After collapse of communist movement a mega social structure is being built up mindlessly in our world with an increasing insistence on efficacy required for an industrialized society, ignoring practically the growth of wisdom that can rightly guide human progress in critical times such as at the present. The theory, rather myth, of liberalization that the market is always efficient and right and public service and public intervention and regulation always wrong has not worked in reality. In fact, it has proved a disaster to the wellbeing of the common people who have not benefited from the so-called “trickle-down effect” In our present civilization, there is a feeling that the world is sinking under the weight of several problems such as terrorism, acute corruption, aggressive violence, and Plutocracy. It has placed selfishness at the core of human existence. Self-aggrandizement is elevated to the level of a meta-value from which every other value emerge. Consequently, the entire human energy is being spent on increasing and appropriating material wealth and physical comforts. Justice, equality, equity, fraternity, love and selflessness have been scrupulously eliminated from almost all human transactions; Human psyche got desensitized and brutalized. It is quite logical to raise the question: why should we maintain this civilization that has led humanity to such an impasse? We need a more humane, just and sustainable world. We have to construct alternative models in light of the insights provided by Gandhiji.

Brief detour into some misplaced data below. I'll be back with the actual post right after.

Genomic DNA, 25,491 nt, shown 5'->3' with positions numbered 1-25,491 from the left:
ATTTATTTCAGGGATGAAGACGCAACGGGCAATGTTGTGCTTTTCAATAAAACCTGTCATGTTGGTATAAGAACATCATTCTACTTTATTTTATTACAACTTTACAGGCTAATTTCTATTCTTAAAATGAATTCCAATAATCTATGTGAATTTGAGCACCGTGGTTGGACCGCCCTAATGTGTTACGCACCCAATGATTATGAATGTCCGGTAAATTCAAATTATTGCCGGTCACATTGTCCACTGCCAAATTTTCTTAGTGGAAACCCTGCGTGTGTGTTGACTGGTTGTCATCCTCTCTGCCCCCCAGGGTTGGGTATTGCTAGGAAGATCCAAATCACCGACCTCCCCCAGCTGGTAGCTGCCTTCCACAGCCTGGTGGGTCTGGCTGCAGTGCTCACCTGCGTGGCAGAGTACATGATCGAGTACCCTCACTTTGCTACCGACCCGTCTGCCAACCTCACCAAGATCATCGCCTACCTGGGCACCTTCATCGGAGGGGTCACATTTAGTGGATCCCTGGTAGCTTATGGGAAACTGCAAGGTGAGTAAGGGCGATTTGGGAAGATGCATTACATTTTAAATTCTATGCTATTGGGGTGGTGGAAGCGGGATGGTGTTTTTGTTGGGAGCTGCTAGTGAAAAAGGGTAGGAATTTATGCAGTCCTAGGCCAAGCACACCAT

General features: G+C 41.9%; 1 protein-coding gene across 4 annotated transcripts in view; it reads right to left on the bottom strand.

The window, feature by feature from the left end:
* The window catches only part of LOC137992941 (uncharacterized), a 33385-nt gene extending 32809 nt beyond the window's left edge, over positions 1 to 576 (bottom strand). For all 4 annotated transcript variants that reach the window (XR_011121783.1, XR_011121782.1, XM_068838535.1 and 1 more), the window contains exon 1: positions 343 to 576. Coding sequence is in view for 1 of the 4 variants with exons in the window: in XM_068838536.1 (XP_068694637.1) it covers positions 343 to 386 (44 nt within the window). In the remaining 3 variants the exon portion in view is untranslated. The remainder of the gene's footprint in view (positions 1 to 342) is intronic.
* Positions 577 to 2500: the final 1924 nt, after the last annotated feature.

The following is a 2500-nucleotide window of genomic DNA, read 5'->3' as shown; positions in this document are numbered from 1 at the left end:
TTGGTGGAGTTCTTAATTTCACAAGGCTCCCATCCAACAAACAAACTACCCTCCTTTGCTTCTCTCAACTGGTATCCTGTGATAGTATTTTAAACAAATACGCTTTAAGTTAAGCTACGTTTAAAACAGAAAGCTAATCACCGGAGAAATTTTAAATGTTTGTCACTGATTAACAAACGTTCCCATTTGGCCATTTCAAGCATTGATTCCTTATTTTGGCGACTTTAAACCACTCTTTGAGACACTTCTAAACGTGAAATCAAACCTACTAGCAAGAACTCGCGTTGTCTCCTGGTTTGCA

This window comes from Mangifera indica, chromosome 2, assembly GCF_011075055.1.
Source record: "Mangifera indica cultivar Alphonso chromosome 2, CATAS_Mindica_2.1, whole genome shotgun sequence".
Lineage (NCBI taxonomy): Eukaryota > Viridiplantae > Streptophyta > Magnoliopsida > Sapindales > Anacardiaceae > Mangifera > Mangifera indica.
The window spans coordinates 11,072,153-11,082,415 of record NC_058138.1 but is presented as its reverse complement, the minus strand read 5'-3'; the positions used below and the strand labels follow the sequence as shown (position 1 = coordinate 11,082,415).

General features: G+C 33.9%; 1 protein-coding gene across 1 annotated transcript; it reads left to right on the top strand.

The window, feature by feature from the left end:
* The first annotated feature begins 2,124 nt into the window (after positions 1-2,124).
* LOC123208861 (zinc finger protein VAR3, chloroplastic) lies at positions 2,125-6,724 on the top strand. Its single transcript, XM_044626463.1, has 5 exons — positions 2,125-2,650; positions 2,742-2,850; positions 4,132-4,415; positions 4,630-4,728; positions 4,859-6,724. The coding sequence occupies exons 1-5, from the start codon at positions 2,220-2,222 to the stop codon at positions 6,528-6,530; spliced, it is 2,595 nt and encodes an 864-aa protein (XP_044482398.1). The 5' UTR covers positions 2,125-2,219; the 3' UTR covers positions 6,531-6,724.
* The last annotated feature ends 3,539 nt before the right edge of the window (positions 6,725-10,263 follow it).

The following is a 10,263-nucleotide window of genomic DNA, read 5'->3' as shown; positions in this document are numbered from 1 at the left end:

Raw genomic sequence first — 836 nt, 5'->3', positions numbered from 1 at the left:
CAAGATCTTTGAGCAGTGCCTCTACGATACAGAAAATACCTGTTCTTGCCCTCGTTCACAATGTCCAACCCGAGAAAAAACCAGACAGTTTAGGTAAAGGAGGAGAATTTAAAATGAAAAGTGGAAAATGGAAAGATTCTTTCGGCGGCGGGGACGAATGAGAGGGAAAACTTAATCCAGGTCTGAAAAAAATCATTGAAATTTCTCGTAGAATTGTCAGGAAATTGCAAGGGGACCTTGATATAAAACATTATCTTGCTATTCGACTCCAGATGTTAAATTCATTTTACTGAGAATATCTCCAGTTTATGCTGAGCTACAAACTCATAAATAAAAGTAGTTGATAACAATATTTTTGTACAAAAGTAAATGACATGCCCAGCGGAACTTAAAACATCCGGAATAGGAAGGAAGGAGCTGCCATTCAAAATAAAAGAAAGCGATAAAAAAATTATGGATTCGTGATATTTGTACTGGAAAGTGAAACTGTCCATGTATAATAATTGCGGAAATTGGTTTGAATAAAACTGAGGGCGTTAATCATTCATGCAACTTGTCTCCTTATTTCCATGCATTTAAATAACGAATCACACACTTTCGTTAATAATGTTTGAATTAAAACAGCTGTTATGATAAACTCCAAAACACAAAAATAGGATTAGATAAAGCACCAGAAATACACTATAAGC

Gandhiji took an integrated approach to life, and tried to weave insights, derived from different disciplines, into a single unified view. In twentieth century no one, except Karl Marx, had undertaken such an enormous task. Gandhian totality has confounded specialists who tended to take a partial and distorted view of Gandhiji. He had been called a philosophical anarchist, a believer in agrarian primitivism, a subsistence economist, anti-technologist, a religious leader and so on. None of these views does justice to Gandhiji because no closet, senior common room theorizing can aptly describe him.